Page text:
KALAMAZOO, Mich. — The Michigan Department of Transportation, Michigan State Police, and Federal Highway Administration are recommending some changes along I-94 after a 193-vehicle pile up last January.
One of the suggestions released Monday in the safety audit was moving the cable barrier away from the inside shoulder, more to the interior of the median. That would still limit head-on crashes where one vehicle goes across the median into the oncoming traffic, but will help prevent backups caused by minor slide-offs.
The audit also calls for more electronic signs, more lighting and more freeway courtesy patrols.
Many daily commuters like Biddergy President Ed Ouellette consider the crash site on I-94 near mile marker 90 an accident hot spot.
"It's a terrible stretch," said Ouellette. “That Galesburg, Climax area tends to be in my eyes a hot spot: every time you come over the hill there’s something going on and traffic is backed up.”
Yet, according to the safety audit, officials said the crash site is not a hot spot prone to accidents. Among the 94-page report's many recommendations, it mostly boils down to ongoing projects, roadside training, and encouraging safe driving.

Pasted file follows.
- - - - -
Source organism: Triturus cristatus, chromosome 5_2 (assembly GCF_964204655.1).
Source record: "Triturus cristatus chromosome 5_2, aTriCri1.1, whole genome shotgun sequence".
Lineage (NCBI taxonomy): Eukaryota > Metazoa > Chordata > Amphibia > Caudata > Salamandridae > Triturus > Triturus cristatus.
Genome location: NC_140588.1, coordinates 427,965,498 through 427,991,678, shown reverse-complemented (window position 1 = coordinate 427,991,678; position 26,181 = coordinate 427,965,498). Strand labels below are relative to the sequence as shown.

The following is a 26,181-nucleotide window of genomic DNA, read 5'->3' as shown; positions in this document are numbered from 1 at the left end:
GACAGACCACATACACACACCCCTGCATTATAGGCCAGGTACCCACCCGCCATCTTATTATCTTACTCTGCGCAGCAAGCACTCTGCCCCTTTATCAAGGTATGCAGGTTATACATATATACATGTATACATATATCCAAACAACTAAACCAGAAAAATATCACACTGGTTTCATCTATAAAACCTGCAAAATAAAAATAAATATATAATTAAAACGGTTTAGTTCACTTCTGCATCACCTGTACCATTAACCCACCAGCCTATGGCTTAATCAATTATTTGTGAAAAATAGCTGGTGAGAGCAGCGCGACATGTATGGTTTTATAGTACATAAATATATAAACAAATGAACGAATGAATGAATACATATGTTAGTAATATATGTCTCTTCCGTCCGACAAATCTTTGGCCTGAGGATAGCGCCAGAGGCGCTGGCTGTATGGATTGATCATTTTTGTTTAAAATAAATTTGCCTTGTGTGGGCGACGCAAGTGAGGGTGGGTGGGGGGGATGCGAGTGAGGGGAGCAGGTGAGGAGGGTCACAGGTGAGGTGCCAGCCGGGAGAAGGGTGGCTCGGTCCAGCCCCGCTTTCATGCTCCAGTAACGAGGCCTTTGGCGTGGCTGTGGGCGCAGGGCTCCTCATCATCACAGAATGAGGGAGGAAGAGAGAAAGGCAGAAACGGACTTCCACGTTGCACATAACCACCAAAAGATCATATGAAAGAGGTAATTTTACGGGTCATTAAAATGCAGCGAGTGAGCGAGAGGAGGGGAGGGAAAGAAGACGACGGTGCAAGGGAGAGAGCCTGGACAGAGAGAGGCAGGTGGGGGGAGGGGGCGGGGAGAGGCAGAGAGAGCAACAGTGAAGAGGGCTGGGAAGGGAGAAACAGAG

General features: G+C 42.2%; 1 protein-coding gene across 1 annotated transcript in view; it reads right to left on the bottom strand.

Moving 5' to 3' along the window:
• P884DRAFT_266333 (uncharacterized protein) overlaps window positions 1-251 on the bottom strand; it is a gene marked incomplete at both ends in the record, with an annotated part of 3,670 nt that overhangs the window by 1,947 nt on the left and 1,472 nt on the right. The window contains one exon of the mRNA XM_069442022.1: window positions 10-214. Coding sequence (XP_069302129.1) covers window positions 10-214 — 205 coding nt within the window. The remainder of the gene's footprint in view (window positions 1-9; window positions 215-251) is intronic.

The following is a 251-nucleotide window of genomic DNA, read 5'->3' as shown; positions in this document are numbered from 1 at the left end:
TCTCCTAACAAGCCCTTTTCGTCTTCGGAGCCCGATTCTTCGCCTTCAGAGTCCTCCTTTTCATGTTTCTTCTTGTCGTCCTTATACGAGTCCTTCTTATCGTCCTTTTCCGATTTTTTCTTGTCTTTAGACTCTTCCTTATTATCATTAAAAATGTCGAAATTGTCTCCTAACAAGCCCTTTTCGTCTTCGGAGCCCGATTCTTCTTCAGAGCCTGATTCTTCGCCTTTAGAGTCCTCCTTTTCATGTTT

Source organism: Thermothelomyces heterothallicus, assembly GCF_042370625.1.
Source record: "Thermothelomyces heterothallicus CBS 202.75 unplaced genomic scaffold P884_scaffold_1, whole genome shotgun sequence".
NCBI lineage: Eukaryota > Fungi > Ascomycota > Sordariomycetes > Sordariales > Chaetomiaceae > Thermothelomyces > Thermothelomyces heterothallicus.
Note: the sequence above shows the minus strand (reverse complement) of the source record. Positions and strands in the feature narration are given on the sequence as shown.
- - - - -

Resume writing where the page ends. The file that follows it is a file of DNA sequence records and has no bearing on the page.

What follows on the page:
“We also want to educate the public on the steer it, clear it law," said MSP F/Lt. Jim Flegel.
"I still don’t think that there’s a lot of people out there that know that if their car is drivable in a crash, and they’re not injured or hurt, they can move it off the roadway so it’s not causing those secondary crashes out there.”
State police Captain Michael Brown cited crash statistics along I-94 between 2014-2015 stating driving too fast for conditions caused the majority of these accidents.
“There was 2,129 crashes: 77 percent of those by all law enforcement agencies, across the 94 corridor were coded too fast for conditions," said Brown.
“We continually work on, I call it the “three E’s:” education, enforcement, and emergency response.”
Meanwhile, MDOT officials shared projects set for the future, including efforts slated for the next five years. In the Southwest I-94 corridor these five-year projects include: resurfacing; adding a third lane only between Lovers Lane and Sprinkle Road; and relocating cable barriers between mile markers 89 and 92 away from the median-side shoulder.
“I don’t think adding a third lane would necessarily make it more safe," said Steve Brink, MDOT Southwest region traffic safety and operations engineer.
“What happens in this corridor until then is we try to operate it as most effectively as possible: we try to be out there managing a winter storm event at the right time, using the right materials and the right techniques to keep that roadway passable.”
Brink said he did not have a number as to how much it would cost to expand the entire I-94 corridor, though reiterated it is not cost-effective. He said the majority of the funding for these improvement projects comes from the Federal Highway Administration, specifically the federal gas tax, and then MDOT matches 20 percent for most projects.